Hebrews 11:24-26, 32-40; John 1:43-51
Today is the first Sunday of Lent, which is why we switch over to the Liturgy of St. Basil with its longer prayers and different selection of hymns. Prior to the ninth century, the first Sunday of Lent was a day in which we remember the prophets, particularly Moses. We see this in the Epistle Reading for today:
Brethren, by faith Moses, when he was grown up, refused to be called the son of Pharaoh’s daughter, choosing rather to share ill-treatment with the people of God than to enjoy the fleeting pleasures of sin. — Hebrews 11:24-25
This reading goes on to describe for us all the things accomplished by Moses and the people of God in the OT.
After the ninth century the Church added another layer of meaning on top of this first Sunday of Lent — the Sunday of the Prophets. Starting in the eighth century, the Church was wracked by the iconoclasts, who tried to destroy the icons. For 150 years, the Church fought with iconoclasm. People died — martyred for the cause of having icons in the Churches. Ultimately, the iconodules (the lover of icons) won the argument and the icons were restored to the Churches. This was deemed so important and vital to the faith that the Church declared the first Sunday of Lent to be the Sunday of Orthodoxy — of Right Belief.
If we read the proclamation that the Church says every year on the first Sunday of Lent — a passage from the Synodikon of the Seventh Ecumenical Council — we find that is says something rather remarkable:
This is the Faith of the Apostles.
This is the Faith of the Fathers.
This is the Faith of the Orthodox.
This is the Faith which has established the Universe.
This seems to be a pretty strange thing to be saying about a piece of wood with a picture painted on it — that this is the faith of Moses when he refused to be called the son of the Pharaoh’s daughter:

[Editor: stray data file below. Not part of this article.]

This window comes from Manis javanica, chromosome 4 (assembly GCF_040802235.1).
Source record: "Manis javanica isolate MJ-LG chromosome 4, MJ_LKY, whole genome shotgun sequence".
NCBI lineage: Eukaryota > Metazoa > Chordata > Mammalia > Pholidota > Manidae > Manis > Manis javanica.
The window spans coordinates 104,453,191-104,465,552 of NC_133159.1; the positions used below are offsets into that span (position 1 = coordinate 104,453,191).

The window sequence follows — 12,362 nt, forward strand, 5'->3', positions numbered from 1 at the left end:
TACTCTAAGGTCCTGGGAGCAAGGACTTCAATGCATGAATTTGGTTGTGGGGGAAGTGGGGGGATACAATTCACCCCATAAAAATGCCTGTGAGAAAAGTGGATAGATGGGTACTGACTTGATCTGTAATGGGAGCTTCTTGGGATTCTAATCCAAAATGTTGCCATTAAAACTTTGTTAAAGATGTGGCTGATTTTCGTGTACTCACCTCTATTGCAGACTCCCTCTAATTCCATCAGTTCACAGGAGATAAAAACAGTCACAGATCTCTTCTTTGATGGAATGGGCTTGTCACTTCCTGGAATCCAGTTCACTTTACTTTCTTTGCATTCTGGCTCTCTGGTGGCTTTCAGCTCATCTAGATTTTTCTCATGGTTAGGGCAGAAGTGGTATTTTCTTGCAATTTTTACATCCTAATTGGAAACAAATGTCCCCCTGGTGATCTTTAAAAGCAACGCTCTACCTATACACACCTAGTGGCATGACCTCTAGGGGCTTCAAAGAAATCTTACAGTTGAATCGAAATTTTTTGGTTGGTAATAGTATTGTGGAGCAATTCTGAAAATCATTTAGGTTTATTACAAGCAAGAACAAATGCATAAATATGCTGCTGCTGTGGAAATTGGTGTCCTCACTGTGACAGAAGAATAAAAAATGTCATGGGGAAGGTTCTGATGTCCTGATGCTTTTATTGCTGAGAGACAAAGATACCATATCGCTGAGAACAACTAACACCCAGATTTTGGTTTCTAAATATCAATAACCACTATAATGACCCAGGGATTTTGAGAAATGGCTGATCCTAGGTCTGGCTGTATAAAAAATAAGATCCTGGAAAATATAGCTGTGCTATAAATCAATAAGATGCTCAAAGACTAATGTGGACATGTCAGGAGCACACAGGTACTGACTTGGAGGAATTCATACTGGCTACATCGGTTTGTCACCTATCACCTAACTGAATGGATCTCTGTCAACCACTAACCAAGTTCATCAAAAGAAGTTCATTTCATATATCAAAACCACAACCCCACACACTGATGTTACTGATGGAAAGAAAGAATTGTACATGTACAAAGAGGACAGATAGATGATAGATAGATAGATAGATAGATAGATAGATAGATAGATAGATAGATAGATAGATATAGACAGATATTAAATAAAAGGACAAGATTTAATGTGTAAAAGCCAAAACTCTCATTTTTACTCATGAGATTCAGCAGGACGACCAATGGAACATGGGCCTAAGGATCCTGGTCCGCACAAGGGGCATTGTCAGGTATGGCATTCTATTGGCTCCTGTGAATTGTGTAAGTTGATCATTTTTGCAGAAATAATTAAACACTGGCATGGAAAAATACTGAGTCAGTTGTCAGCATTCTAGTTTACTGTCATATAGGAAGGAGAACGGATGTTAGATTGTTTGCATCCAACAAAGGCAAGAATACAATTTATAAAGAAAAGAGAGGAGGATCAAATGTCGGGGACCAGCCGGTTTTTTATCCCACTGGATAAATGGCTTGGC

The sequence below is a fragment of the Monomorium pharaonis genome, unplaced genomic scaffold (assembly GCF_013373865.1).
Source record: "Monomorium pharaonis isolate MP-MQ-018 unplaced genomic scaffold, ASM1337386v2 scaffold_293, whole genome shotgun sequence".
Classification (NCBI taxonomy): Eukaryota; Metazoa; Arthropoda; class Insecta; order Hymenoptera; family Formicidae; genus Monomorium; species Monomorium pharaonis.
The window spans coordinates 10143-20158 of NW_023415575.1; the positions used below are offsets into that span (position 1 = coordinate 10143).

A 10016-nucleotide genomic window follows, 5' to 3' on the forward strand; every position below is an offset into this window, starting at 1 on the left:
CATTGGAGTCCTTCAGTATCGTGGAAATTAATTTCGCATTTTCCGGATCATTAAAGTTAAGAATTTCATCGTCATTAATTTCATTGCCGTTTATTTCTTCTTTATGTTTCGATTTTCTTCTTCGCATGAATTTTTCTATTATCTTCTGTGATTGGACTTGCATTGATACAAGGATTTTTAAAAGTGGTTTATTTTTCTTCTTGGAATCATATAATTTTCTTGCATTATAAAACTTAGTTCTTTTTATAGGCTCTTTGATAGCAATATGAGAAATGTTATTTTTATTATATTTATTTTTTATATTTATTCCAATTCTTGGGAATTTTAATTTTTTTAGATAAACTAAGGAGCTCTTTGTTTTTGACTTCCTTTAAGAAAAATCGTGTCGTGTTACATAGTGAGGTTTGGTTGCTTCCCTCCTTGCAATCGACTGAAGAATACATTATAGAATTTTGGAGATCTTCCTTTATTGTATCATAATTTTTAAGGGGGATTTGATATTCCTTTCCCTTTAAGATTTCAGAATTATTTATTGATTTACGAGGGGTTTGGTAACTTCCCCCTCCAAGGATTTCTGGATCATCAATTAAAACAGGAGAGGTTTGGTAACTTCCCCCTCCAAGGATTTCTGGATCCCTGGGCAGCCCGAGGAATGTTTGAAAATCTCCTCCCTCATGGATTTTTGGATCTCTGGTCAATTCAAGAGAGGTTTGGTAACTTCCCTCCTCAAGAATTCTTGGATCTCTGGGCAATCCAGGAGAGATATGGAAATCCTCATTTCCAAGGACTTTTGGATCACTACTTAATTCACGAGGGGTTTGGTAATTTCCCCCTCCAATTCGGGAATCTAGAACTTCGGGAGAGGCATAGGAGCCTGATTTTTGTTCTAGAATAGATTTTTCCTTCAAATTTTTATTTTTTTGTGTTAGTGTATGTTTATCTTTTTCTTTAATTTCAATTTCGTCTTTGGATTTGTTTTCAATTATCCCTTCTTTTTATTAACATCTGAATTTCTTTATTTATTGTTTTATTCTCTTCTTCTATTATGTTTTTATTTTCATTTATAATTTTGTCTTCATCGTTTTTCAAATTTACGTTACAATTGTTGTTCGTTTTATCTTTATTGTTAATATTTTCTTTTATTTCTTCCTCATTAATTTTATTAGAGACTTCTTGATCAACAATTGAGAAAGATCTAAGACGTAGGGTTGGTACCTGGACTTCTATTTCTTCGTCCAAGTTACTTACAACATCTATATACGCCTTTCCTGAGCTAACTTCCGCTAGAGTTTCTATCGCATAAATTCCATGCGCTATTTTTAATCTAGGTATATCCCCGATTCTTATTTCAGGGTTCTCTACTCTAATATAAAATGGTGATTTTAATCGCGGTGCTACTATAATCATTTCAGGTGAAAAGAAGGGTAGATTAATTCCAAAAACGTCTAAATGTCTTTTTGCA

This is the faith that established the Universe.
If we look at the word faith — πίστις in Greek — it comes from a root meaning to be trustworthy, to have faith in, to believe. God is trustworthy. We can put our faith in Him because we know He will do what is right and good — He will do everything in His power to make sure we can be with Him in His Kingdom. It is through Him that the world is established. In other words, we trust in Him that the world is established. We trust that despite its fallenness the world continues to exist because of God, His will and His lovingkindness. We trust that the fullness of His Kingdom will become manifest. Thus we say that this is the faith that established the Universe. This is the faith:
We have a faith that says:
YES indeed, Christ came!
YES indeed, Christ became a human being!
YES indeed, Christ is God!
If we deny the ability of the Church to depict Christ and His Saints in icons, we open the door to call into question that this ever happened:
If we can’t depict Christ, if we can’t make a picture of someone who was really there — who ate fish, who had the mark of the nail in His hands, who people touched and heard and saw — it follows that maybe all of this stuff didn’t happen. Thus, to the Church, the icon is necessary.